Are Ticks and Tick-Borne Diseases Spreading due to Global Warming?

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As the Earth Warms, Ticks Travel to More Comfy Temperatures

If you love the outdoors as much as I do, you may become a bit concerned about the latest news on ticks and tick-borne diseases. According to recent studies, global warming is contributing to both the spread northward of tick habitat and the amount of time annually during which ticks can feed. Warmer winters in northern regions are allowing ticks to survive longer, travel farther, and emerge from dormancy three weeks earlier in the spring, says research on blacklegged ticks spanning 19 years. Unfortunately, along with the spread of the ticks themselves comes the accompanying spread of their numerous diseases, the worst of which remains the incurable Lyme Disease.

Lyme Disease Awareness Month Should Be Made Earlier, Say Researchers

The change in seasonal tick re-emergence should warrant a moving up of the official Lyme Disease Awareness Month from May to April, says Richard Ostfeld, a Cary Institute of Ecosystem Studies disease ecologist. According to Ostfield, “The nymphs (immature ticks which are most likely to transmit disease) used to peak in June. Now it’s happening in mid-May, and if you project forward with simple climate models, it’ll be early May within a couple of decades.” Ostfield’s paper, published in a publication of the British Royal Society, the journal Philosophical Transactions B, tied tick emergence directly to climate change.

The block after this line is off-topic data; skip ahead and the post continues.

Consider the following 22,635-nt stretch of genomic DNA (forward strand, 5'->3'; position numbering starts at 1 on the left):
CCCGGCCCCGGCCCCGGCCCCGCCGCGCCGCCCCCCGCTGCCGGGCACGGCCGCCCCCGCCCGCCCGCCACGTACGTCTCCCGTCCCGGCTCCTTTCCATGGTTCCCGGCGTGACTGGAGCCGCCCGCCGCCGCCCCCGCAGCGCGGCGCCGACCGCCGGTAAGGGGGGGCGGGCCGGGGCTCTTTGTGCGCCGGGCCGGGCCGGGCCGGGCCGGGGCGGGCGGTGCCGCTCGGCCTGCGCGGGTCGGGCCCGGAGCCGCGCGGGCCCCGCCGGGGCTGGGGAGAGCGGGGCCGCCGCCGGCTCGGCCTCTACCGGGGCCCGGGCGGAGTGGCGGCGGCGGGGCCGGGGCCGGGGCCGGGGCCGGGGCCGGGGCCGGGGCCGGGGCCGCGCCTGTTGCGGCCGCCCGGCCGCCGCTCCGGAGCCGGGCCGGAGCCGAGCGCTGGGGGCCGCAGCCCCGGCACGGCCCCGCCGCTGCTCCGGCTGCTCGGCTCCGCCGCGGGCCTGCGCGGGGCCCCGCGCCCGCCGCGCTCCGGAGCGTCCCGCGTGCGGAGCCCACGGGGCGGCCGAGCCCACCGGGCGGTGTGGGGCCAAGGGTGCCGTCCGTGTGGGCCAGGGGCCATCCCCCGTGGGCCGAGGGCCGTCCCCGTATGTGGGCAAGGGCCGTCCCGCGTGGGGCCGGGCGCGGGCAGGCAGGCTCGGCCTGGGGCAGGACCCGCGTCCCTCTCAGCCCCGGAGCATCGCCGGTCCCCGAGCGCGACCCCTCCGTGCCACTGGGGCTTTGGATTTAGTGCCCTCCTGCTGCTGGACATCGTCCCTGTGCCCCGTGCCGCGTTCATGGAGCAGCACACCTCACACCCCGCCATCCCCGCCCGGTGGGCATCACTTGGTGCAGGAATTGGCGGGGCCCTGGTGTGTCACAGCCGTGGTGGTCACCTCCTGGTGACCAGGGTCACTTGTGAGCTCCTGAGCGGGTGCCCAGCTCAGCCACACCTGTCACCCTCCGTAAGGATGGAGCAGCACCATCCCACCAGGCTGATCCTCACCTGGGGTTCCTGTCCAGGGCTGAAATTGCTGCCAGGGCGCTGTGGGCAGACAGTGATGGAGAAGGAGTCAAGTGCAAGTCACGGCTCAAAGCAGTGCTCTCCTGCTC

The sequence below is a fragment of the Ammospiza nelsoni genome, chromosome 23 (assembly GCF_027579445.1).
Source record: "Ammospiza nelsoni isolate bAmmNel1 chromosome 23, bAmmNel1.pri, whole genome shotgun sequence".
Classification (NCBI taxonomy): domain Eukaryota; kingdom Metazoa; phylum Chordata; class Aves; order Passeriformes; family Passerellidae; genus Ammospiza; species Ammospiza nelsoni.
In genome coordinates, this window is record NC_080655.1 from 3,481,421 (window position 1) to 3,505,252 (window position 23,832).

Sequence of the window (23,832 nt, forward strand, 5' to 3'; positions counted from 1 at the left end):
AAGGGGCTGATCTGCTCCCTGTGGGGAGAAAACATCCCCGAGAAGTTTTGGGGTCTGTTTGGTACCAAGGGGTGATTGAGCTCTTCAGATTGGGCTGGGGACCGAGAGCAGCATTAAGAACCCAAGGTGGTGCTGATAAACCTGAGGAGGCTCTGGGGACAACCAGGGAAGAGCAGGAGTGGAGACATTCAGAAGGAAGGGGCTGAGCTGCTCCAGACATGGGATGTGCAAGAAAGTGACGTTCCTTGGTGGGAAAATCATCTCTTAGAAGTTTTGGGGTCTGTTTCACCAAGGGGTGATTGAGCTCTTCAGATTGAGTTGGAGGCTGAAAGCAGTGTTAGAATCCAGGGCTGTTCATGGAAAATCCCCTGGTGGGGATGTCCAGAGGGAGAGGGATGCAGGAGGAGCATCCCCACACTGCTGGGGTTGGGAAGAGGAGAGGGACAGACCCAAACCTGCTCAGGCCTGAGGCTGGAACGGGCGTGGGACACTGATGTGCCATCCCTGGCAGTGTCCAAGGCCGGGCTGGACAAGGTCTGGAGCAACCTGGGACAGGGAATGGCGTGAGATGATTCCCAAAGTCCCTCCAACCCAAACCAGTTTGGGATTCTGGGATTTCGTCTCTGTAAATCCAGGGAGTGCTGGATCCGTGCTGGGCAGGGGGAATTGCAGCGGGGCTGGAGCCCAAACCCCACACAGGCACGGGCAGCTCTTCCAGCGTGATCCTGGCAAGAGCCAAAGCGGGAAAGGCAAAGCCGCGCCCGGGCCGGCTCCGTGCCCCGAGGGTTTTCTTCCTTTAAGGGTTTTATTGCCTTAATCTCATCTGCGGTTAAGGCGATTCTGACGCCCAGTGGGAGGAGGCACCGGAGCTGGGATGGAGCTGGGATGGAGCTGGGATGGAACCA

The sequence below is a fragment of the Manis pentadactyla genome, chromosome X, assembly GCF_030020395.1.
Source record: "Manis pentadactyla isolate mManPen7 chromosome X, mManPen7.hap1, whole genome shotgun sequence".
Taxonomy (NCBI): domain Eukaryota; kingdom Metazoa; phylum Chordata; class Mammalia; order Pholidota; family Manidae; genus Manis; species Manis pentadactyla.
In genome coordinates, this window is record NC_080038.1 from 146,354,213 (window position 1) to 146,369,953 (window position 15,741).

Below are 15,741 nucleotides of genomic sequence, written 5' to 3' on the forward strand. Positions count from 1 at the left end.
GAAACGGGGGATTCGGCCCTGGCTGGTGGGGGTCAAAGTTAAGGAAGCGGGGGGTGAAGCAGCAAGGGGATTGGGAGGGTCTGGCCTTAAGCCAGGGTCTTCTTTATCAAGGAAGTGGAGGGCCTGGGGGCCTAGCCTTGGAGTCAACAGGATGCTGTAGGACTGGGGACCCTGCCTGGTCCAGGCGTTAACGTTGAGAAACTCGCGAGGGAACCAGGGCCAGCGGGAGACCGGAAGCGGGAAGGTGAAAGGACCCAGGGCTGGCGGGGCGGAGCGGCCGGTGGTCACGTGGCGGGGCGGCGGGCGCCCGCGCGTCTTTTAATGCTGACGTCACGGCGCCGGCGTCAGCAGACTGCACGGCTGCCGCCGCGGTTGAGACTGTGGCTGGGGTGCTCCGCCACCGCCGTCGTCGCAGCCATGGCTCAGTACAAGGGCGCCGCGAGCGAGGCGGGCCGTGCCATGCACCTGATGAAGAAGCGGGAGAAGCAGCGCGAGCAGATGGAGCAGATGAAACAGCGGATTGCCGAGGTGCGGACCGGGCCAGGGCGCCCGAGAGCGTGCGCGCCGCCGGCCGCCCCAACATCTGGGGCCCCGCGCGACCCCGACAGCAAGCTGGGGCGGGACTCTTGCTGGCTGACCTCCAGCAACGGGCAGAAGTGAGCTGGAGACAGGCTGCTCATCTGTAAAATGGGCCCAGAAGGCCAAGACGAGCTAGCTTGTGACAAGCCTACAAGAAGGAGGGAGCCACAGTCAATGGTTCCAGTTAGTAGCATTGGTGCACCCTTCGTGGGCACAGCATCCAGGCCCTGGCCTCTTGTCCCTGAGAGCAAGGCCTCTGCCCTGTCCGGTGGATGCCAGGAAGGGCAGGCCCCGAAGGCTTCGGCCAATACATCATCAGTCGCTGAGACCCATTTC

If You Spend a Lot of Time in the Woods or Outdoors, Take Precautions: Lyme Disease is on the Rise

According to the Centers for Disease Control and Prevention, the number of Lyme disease cases confirmed in the United States has been steadily increasing from 11,700 confirmed cases in 1995 to 27,203 in 2013. This increase is clearly correlated to spreading tick populations, say researchers. “The reason we have an increasing incidence of Lyme disease every year is because tick populations are expanding and exposing more people to tick bites,” says Durland Fish, Professor of Epidemiology at the Yale School of Public Health. One of the first to study and co-author research on climate change and Lyme disease, Fish explains that while the blacklegged ticks studied are predicted to increase by up to 213 percent in Canada by the year 2080, they will likely also subsequently shrink in habitat range in the much warmer areas of the southern United States.

Temperature is Likely not the Only Factor Involved

Although climate change and global warming appear to be large factors in the northern tick travel trend, other issues may also be at play. The availability of suitable vegetation for ticks and the behavior of host animals and humans are being carefully examined for their contributions and fluctuations as well. 

Take all the Necessary Precautions and Learn The Signs of Illness

With Lyme disease being most commonly reported in 14 states (95 percent) of the Northeast, Upper Midwest, and Mid-Atlantic regions of the country, it’s encouraged that citizens and visitors to those areas take precautions to avoid and repel ticks, learn about removing a tick, and understand how to recognize common symptoms of tick-borne diseases. It’s also interesting and worthwhile to learn about the way ticks seek out hosts and how they actually spread disease on a host is obtained. Any awareness increased is undoubtedly helpful as we learn to face the unpredictable and multi-faceted changes being made by global warming.

Kristen lives in the Michiana area, where she enjoys lake-effect weather, apple orchards and occasional South Shore rides into Chicago. She can probably tell you more about apple cider vinegar than you'd ever want to know. You can reach her at: http://lakesedge.wix.com/lakesidewriting

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